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Autism: Characteristics By Age
About Achievements Groups:
Various program elements are combined in different ways to achieve maximum therapeutic benefit for the wide range of children seen in the Achievements Program. Children will participate in a brief screening process to determine the most appropriate group placement, and will be matched with other children of similar developmental profiles in the group that best meets their individual needs.
The different types of groups in the Achievements Program are differentiated based upon:
- Staffing Ratio: In each group with two adult staff members, there may be between three to five children with ASD, along with at least one typically developing peer model, participating in all or part of the group. This varies depending on the children's independence with learning readiness skills, as well as the amount of attention and adult facilitation required to optimally target speech, language, social-communicative and cognitive goals.
- Degree of Structure: Some Achievements Groups are more structured, with a high level of repetition and routine, in order to support children who learn best under those circumstances. Other groups promote more flexibility and variety of activities and concepts. The level of structure and repetition is based on the individual needs of the children in that group and may change throughout the year as appropriate.
- Duration: Achievements Groups include three days of group speech-language therapy, and one additional session per week that is either an individual or dyad (two children) based on the needs of the child. Group sessions may last between 1.5 and 2.5 hours, depending on a variety of factors, such as children's school schedules and our efforts to maximize the intensity of intervention within the parameters of each child's attention system.
Prerequisite skills for some groups begin with the ability to use basic gestures for communication and engage briefly with adults, and may extend to the use of conversational turn-taking and initiation of peer interaction for others. Listed below are just a few of the skills that may be targeted during groups:
- Peer Interaction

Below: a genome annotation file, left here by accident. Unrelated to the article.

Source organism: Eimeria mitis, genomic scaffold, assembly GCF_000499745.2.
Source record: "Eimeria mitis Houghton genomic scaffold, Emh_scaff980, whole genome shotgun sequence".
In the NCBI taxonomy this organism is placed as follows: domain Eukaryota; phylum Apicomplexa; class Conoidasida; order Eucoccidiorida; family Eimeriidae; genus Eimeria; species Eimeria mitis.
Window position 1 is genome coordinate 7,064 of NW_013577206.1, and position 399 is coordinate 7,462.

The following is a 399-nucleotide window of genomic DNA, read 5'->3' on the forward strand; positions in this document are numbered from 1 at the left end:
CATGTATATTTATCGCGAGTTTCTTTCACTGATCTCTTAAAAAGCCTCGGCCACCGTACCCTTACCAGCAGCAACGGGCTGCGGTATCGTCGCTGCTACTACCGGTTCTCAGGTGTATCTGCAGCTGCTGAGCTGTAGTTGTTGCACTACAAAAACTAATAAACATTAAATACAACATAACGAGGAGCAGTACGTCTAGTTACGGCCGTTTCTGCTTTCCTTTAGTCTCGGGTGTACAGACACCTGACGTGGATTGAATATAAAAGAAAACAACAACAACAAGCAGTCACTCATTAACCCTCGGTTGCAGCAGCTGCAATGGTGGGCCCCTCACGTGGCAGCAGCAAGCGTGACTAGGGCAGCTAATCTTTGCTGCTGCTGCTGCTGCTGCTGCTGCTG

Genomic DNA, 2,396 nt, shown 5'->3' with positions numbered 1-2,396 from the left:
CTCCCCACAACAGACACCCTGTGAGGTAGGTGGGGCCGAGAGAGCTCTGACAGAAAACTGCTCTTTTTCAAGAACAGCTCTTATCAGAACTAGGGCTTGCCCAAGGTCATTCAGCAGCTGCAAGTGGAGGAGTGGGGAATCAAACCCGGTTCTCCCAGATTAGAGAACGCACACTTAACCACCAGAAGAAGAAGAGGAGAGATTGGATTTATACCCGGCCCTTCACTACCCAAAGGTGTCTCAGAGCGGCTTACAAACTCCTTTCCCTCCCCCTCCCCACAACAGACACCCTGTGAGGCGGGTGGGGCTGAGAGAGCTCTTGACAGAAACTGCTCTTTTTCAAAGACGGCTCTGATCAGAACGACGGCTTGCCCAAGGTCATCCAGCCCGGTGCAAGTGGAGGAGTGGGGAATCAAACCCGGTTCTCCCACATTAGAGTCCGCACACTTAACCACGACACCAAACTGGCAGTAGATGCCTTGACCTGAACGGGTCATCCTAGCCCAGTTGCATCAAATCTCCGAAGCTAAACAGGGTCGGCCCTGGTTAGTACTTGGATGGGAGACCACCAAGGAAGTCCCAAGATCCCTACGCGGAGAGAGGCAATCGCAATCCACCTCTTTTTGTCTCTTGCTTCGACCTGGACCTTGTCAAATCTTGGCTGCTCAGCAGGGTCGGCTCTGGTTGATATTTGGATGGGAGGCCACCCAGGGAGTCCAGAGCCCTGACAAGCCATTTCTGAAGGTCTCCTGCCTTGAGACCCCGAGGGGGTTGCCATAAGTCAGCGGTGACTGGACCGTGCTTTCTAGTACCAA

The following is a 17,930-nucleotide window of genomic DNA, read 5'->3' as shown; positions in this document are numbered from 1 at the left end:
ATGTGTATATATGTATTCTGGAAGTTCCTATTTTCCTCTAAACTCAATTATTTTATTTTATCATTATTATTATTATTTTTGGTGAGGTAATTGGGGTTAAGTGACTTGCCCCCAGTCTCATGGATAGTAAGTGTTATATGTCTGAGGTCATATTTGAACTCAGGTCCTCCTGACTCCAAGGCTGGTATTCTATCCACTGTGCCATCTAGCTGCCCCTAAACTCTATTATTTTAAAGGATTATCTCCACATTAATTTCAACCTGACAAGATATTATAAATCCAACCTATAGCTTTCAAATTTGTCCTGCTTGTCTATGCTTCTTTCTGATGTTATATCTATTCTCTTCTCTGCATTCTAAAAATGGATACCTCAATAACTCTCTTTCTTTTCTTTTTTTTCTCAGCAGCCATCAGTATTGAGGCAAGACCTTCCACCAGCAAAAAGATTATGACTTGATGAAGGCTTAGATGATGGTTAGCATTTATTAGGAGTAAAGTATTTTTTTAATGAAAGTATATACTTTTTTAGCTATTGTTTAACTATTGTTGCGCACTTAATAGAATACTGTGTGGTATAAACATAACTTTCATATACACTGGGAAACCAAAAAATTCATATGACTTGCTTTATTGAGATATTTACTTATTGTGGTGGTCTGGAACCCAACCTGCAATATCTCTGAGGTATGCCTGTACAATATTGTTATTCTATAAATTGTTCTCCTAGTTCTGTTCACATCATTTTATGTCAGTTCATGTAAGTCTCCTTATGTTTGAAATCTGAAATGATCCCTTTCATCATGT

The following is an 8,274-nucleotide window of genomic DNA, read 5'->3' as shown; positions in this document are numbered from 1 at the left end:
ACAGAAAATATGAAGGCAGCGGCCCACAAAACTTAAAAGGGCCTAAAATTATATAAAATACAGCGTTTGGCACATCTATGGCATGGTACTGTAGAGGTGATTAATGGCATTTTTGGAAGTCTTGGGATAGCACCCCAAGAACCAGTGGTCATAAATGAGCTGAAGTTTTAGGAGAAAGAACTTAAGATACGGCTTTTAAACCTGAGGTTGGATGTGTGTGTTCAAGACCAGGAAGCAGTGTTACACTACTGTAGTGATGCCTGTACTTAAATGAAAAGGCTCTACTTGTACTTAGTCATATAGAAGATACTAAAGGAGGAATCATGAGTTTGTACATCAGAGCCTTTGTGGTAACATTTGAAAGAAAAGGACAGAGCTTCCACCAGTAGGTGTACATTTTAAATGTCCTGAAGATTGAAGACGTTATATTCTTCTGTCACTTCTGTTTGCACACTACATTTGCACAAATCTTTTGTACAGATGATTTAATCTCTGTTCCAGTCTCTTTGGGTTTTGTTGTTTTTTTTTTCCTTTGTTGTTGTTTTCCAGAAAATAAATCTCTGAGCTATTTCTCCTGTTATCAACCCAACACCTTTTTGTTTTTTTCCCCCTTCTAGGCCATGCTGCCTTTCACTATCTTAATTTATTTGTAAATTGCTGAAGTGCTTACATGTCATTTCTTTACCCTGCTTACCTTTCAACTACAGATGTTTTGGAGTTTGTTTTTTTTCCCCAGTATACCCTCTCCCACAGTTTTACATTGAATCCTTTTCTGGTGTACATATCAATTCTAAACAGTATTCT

- Play skills (functional, multi-step play, parallel, cooperative and pretend play, games with rules)
- Learning readiness skills (sitting, attending, following directions, etc.)
- Expanding communication functions (greetings, requesting, commenting, asking questions, requesting assistance, etc.) and means (sign, picture exchange, verbalization, etc.)
- Social/pragmatic skills (eye contact, gaining attention, appropriate protesting, etc.)
- Receptive and expressive language skills
- Initiating and maintaining conversation with adults and peers
- Persistence with communication/ repair strategies
Additional Program Elements:
- Occupational Therapy: Achievements recognizes the importance of a team-oriented and whole systems approach to the treatment of children with autism spectrum disorders. To this end, co-treatment with an occupational therapist is available in the form of sensory readiness groups taking place before Achievements and in-group consultation, depending on the needs and scheduling of the group.
- Typical Peer Models: Achievements is excited to offer a preschool classroom for typically developing children, who are integrated in all Achievements groups as playmates and peer models. This program provides the typically developing children access to high-quality, language-rich preschool classrooms and teaches them about diversity and empathy at an early age, while exposing children on the autism spectrum to natural and age-appropriate play, language and social skills.
Carrie Roylance, MS, CCC- SLP
Catherine Walton, MEd, SLP-A
Meagan Corless, MS, CCC-SLP
Tamra Bell, MA, CCC-SLP
Elizabeth Finney, MA, CCC-SLP